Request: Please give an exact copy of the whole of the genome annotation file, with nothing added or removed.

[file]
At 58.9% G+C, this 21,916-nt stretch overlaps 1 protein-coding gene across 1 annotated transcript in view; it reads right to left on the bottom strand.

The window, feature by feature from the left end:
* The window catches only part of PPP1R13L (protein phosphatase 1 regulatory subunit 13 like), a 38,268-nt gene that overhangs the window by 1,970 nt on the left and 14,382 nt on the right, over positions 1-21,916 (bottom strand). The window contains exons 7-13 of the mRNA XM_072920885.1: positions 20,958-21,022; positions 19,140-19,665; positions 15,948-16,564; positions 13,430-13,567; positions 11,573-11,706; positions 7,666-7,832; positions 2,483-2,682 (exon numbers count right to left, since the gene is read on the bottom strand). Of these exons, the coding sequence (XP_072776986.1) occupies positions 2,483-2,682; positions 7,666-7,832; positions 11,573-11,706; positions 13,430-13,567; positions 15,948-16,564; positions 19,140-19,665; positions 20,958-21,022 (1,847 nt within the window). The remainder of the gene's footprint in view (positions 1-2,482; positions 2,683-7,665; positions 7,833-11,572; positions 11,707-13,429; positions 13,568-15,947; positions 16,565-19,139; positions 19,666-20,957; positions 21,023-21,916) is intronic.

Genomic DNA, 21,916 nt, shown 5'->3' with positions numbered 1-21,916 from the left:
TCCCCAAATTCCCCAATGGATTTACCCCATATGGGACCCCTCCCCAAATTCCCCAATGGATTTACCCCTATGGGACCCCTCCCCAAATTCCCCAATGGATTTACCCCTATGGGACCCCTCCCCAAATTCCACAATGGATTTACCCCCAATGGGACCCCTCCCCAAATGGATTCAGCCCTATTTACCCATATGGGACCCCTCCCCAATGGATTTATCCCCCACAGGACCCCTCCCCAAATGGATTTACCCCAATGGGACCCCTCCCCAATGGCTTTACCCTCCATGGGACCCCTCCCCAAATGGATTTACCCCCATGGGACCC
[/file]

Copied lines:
At 58.9% G+C, this 21,916-nt stretch overlaps 1 protein-coding gene across 1 annotated transcript in view; it reads right to left on the bottom strand.

The window, feature by feature from the left end:
* The window catches only part of PPP1R13L (protein phosphatase 1 regulatory subunit 13 like), a 38,268-nt gene that overhangs the window by 1,970 nt on the left and 14,382 nt on the right, over positions 1-21,916 (bottom strand). The window contains exons 7-13 of the mRNA XM_072920885.1: positions 20,958-21,022; positions 19,140-19,665; positions 15,948-16,564; positions 13,430-13,567; positions 11,573-11,706; positions 7,666-7,832; positions 2,483-2,682 (exon numbers count right to left, since the gene is read on the bottom strand). Of these exons, the coding sequence (XP_072776986.1) occupies positions 2,483-2,682; positions 7,666-7,832; positions 11,573-11,706; positions 13,430-13,567; positions 15,948-16,564; positions 19,140-19,665; positions 20,958-21,022 (1,847 nt within the window). The remainder of the gene's footprint in view (positions 1-2,482; positions 2,683-7,665; positions 7,833-11,572; positions 11,707-13,429; positions 13,568-15,947; positions 16,565-19,139; positions 19,666-20,957; positions 21,023-21,916) is intronic.

Genomic DNA, 21,916 nt, shown 5'->3' with positions numbered 1-21,916 from the left:
TCCCCAAATTCCCCAATGGATTTACCCCATATGGGACCCCTCCCCAAATTCCCCAATGGATTTACCCCTATGGGACCCCTCCCCAAATTCCCCAATGGATTTACCCCTATGGGACCCCTCCCCAAATTCCACAATGGATTTACCCCCAATGGGACCCCTCCCCAAATGGATTCAGCCCTATTTACCCATATGGGACCCCTCCCCAATGGATTTATCCCCCACAGGACCCCTCCCCAAATGGATTTACCCCAATGGGACCCCTCCCCAATGGCTTTACCCTCCATGGGACCCCTCCCCAAATGGATTTACCCCCATGGGACCC